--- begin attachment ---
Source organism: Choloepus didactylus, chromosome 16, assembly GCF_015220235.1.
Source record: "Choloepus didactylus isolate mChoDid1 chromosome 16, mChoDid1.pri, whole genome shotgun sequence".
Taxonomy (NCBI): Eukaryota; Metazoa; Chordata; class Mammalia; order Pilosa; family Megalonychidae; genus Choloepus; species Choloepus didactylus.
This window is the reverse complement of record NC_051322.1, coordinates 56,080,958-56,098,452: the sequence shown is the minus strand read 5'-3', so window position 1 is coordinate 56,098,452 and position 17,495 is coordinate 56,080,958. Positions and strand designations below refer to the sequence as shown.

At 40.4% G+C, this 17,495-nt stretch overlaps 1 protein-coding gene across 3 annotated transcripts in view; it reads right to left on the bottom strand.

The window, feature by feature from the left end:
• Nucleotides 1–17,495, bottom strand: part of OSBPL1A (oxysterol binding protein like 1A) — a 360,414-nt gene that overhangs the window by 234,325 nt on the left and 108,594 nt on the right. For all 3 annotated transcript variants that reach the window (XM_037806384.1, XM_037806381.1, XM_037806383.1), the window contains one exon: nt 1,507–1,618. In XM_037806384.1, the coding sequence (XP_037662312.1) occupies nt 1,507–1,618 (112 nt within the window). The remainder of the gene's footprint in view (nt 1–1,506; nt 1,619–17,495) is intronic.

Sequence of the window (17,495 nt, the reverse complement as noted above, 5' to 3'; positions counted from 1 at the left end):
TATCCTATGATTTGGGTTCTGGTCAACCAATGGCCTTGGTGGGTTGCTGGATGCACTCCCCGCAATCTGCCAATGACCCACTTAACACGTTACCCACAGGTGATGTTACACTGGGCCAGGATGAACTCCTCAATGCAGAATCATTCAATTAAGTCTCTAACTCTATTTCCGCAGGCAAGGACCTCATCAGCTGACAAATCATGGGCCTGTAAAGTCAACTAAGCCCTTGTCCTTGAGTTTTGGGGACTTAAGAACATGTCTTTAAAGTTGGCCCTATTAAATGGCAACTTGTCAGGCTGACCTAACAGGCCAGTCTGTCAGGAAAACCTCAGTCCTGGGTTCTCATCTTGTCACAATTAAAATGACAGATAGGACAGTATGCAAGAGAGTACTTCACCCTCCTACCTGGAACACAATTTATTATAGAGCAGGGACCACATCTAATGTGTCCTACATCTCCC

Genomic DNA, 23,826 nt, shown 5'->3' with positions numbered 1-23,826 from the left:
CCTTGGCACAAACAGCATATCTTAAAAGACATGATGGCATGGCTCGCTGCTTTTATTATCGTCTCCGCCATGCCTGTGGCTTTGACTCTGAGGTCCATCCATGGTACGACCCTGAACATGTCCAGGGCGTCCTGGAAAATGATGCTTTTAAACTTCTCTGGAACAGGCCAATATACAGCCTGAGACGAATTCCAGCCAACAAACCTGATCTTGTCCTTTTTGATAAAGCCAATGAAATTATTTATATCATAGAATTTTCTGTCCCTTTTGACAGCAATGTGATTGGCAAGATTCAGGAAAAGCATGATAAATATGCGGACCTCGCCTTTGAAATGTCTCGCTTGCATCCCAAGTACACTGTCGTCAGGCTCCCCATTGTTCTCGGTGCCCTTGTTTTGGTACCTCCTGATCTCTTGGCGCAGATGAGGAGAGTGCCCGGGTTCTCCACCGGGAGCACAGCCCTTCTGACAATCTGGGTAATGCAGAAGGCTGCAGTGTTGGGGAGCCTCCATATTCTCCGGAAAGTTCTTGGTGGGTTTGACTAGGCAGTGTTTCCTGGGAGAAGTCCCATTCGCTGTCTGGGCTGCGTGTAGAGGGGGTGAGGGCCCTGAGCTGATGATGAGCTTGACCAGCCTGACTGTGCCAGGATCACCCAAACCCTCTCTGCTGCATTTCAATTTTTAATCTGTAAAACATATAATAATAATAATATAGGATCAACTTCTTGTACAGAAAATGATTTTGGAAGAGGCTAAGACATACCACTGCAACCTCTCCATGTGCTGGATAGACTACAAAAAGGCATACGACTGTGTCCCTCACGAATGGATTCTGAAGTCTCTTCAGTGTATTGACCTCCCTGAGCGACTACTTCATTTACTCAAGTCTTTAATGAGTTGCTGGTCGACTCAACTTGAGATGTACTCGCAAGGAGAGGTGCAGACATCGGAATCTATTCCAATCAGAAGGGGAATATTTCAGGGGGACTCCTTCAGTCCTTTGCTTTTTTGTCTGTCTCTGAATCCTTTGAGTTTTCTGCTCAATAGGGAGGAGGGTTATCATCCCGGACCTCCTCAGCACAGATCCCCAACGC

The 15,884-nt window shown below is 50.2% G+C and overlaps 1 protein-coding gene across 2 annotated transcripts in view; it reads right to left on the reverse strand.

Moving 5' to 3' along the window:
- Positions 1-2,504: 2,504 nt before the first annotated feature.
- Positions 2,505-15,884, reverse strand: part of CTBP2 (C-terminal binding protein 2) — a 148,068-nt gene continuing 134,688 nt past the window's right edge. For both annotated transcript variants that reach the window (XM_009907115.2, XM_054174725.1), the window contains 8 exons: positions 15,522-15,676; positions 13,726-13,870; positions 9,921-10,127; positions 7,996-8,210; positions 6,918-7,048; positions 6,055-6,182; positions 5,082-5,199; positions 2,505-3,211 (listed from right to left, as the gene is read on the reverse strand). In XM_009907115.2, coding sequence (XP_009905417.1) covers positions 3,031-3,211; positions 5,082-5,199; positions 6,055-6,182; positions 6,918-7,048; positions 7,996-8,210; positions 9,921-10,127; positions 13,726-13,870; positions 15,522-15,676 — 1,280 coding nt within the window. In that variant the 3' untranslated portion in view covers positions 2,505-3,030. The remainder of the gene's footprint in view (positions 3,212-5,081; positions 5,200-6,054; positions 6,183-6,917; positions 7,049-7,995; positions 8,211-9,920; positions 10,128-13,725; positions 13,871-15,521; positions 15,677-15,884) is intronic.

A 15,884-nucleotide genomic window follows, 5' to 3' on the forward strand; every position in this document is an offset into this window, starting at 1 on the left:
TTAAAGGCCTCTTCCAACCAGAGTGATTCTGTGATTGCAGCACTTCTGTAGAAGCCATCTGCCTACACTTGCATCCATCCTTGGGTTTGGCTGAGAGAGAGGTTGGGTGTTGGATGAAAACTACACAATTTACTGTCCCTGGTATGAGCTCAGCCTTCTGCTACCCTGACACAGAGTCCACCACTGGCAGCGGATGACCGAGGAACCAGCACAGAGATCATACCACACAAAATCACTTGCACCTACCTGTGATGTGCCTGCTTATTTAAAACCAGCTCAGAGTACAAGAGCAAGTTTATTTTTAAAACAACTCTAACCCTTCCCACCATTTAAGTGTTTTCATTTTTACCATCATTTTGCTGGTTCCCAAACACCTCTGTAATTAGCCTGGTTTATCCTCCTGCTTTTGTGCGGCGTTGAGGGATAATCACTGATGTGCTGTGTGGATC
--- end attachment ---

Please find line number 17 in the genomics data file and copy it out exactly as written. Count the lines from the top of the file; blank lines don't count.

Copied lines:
TTAAAGGCCTCTTCCAACCAGAGTGATTCTGTGATTGCAGCACTTCTGTAGAAGCCATCTGCCTACACTTGCATCCATCCTTGGGTTTGGCTGAGAGAGAGGTTGGGTGTTGGATGAAAACTACACAATTTACTGTCCCTGGTATGAGCTCAGCCTTCTGCTACCCTGACACAGAGTCCACCACTGGCAGCGGATGACCGAGGAACCAGCACAGAGATCATACCACACAAAATCACTTGCACCTACCTGTGATGTGCCTGCTTATTTAAAACCAGCTCAGAGTACAAGAGCAAGTTTATTTTTAAAACAACTCTAACCCTTCCCACCATTTAAGTGTTTTCATTTTTACCATCATTTTGCTGGTTCCCAAACACCTCTGTAATTAGCCTGGTTTATCCTCCTGCTTTTGTGCGGCGTTGAGGGATAATCACTGATGTGCTGTGTGGATC